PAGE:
Matt Sredzinski cranks up the volume of the music pulsing through his Gladiator Mixed Martial Arts gym, setting off a flurry of activity.
Brighton’s Leroy Bronson, 23, begins to pound a large tire with a sledgehammer in one corner.
In the middle of the room, Nick “The Wolfman” Kessler and Jake “The K.O. Kid” Lamb wrestle on mats, trading fake punches and counter-moves.
Three young men ride training cycles. Others punch heavy bags hanging from the ceiling.
Sredzinski, 28, a 1999 Howell High School graduate who now lives in Brighton, steps into the cage at the back of the gym to spar with friend Tim Farr.
Later, Joe “Stone Cold” Bloom, a Greco-Roman wrestling national champion from Webberville, rolls a massive tire around the room to prepare for his upcoming championship fight.
The gym, opened 15 months ago by Sredzinski, a professional MMA fighter known as “The Shredder,” has become a hot spot for MMA enthusiasts. Farr, 24, a Howell grad, says it’s a dream to have a training place to call home.
“You come in the morning and lose yourself all day,” he says. “It keeps you out of trouble.”
Sredzinski stresses his gym is family-friendly, where fathers and sons like business partner Chris Trainer and his twins come in to work out together. He offers classes in self-defense, kick-boxing and a number of martial arts. He invites groups like Big Brothers, Big Sisters of America and the Boy Scouts of America in for free classes and clinics.
Gladiator Mixed Martial Arts
• Where: 3753 Old US-23, Brighton Township.
• Phone: 866-948-6672.
• Web site: gladiator-mma.com.
He works overtime trying to dismiss the perception that all MMA fighters are troublemakers looking for a reason to fight. The days of the stereotypical drunken brawls during toughman contests are long gone.
“The condition they have to be in to fight, you can’t drink, smoke, do drugs,” Sredzinski says. “This is a positive thing that gives them something to strive for. We are really trying to change the whole perception.”
Sredzinski has launched an amateur fight league where the best fighters from local gyms square off in matches.
The first amateur MMA event he organized Feb. 13 attracted a capacity crowd at the 59 West Bar & Banquet Hall in nearby Highland Township. Bloom, Kessler and Lamb are scheduled to be among the competitors in 15 bouts at the Gladiatorial Games Cage Fighting Championship II, set for 8 p.m. Saturday, May 2 at the same venue.
• What: Gladiatorial Games Cage Fighting Championship II.
• When: 8 p.m. May 2. (6:30 p.m. entry).
• Where: 59 West Bar & Banquet Hall, 786 W. Highland Road, Highland Township.
• Cost: $20-$35.
• Tickets: neptix.com.
• Details: Ages 18-and-up can watch 15 fights.
• Contact: 866-948-6672.
Matches consist of three 5-minute rounds. If one fighter doesn’t get knocked out or “tap out,” a decision is rendered by judges, just like in boxing.
Sredzinski says MMA fighting “is not a mean thing.” Cage fighters battle opponents of similar size. Unified rules forbid head butting, eye gouging, downward elbow strikes, groin attacks and other cruel techniques.
“This is a sport just like any other,” Sredzinski says. “If everybody does their job, the fights get stopped before injuries happen.”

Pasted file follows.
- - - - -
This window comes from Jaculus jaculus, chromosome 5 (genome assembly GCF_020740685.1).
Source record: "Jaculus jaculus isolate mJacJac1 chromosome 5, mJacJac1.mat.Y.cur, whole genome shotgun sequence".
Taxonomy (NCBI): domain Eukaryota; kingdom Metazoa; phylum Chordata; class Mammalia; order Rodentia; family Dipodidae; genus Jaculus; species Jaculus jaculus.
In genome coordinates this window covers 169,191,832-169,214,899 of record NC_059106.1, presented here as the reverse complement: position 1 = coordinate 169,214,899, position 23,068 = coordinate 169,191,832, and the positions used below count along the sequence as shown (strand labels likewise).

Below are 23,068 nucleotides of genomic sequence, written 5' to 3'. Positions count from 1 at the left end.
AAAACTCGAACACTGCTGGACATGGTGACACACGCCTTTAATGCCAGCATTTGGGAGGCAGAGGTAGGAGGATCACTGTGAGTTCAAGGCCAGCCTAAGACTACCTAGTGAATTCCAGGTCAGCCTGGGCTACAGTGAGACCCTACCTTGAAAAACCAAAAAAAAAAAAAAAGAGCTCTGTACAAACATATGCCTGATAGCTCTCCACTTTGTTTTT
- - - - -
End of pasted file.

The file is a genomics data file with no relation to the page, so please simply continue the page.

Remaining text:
Critics like former presidential candidate John McCain who have called MMA bouts “human cock fighting” have quieted down as the sport has gained in popularity. Al Low, a Pinckney resident who is the chairman of the state’s unarmed combat commission, which oversees boxing and mixed martial arts in Michigan, said he hasn’t seen any protests at amateur events or gyms he’s attended.
Low is in the final stages of drafting unified rules for pro bouts in Michigan. He said an agreement could be signed by May to host an Ultimate Fighting Championship event at The Palace of Auburn Hills in Pontiac or Joe Lewis Arena in Detroit as soon as next year, the state’s first MMA pro event since 1996.
Low called Sredzinski’s first MMA event “one of the most well-organized I’ve seen.” He indicated a good amateur program is critical if the state is to continue to host professional organizations like the UFC.
“I feel strongly about that,” he said. “You don’t just turn pro. This provides an avenue for guys who want to go pro to get experience. We watch careful the safety of these (amateur) shows. Some have done a great job like Matt. Others the opposite.”
Farr calls fellow MMA fighters a “brotherhood.”
“My biggest misconception is how could you hit someone without hating someone? It’s really about mutual respect,” Farr says. “You shake hands after you fight. It really makes you closer. I’ve played countless other sports in high school and I’ve never seen sportsmanship like this.”
Kessler, 20, who grew up playing football and track at Pinckney Community High School, takes classes at Washtenaw Community College and works full-time. The cage provides a stress reliever from all that responsibility.
“Once you go in the cage, nothing bothers you,” he says. “It makes a lot of the other things trivial.”
Lamb admits he was a troublemaker at Fowlerville High School with “energy to burn.” Now he takes his aggression out on his training partners.
“We have a lot of respect for each other,” Lamb says of Kessler. “The rule is you hit as hard as you want to be hit. When we spar, you can tell when this is a day to pick it up (intensity-wise). It’s fun.”
Article written by Jason Deegan